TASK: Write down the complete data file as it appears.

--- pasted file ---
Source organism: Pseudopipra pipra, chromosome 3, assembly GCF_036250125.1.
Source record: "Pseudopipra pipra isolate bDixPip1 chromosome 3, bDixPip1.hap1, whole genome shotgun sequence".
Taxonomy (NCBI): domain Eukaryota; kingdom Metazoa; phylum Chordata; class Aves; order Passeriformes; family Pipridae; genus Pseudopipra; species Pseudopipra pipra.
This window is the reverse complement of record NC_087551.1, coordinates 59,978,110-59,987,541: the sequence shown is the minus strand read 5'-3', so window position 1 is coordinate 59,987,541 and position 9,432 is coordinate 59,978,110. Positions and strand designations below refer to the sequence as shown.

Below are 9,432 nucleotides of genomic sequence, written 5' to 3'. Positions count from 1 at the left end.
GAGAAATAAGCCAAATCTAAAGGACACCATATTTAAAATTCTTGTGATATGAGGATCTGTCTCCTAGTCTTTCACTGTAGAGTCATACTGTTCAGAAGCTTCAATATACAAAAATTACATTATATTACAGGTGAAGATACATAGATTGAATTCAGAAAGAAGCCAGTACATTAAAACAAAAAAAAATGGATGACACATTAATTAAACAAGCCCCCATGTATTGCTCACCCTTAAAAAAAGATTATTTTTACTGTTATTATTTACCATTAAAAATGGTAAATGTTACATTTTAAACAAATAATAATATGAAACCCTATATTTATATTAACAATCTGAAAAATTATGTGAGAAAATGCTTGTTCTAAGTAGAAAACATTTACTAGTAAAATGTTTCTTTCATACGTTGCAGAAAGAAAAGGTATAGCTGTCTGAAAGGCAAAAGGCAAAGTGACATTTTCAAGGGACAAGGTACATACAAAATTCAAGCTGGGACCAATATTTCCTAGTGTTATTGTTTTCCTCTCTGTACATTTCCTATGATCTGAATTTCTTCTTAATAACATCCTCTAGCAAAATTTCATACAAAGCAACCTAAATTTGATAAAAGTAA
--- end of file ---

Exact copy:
Source organism: Pseudopipra pipra, chromosome 3, assembly GCF_036250125.1.
Source record: "Pseudopipra pipra isolate bDixPip1 chromosome 3, bDixPip1.hap1, whole genome shotgun sequence".
Taxonomy (NCBI): domain Eukaryota; kingdom Metazoa; phylum Chordata; class Aves; order Passeriformes; family Pipridae; genus Pseudopipra; species Pseudopipra pipra.
This window is the reverse complement of record NC_087551.1, coordinates 59,978,110-59,987,541: the sequence shown is the minus strand read 5'-3', so window position 1 is coordinate 59,987,541 and position 9,432 is coordinate 59,978,110. Positions and strand designations below refer to the sequence as shown.

Below are 9,432 nucleotides of genomic sequence, written 5' to 3'. Positions count from 1 at the left end.
GAGAAATAAGCCAAATCTAAAGGACACCATATTTAAAATTCTTGTGATATGAGGATCTGTCTCCTAGTCTTTCACTGTAGAGTCATACTGTTCAGAAGCTTCAATATACAAAAATTACATTATATTACAGGTGAAGATACATAGATTGAATTCAGAAAGAAGCCAGTACATTAAAACAAAAAAAAATGGATGACACATTAATTAAACAAGCCCCCATGTATTGCTCACCCTTAAAAAAAGATTATTTTTACTGTTATTATTTACCATTAAAAATGGTAAATGTTACATTTTAAACAAATAATAATATGAAACCCTATATTTATATTAACAATCTGAAAAATTATGTGAGAAAATGCTTGTTCTAAGTAGAAAACATTTACTAGTAAAATGTTTCTTTCATACGTTGCAGAAAGAAAAGGTATAGCTGTCTGAAAGGCAAAAGGCAAAGTGACATTTTCAAGGGACAAGGTACATACAAAATTCAAGCTGGGACCAATATTTCCTAGTGTTATTGTTTTCCTCTCTGTACATTTCCTATGATCTGAATTTCTTCTTAATAACATCCTCTAGCAAAATTTCATACAAAGCAACCTAAATTTGATAAAAGTAA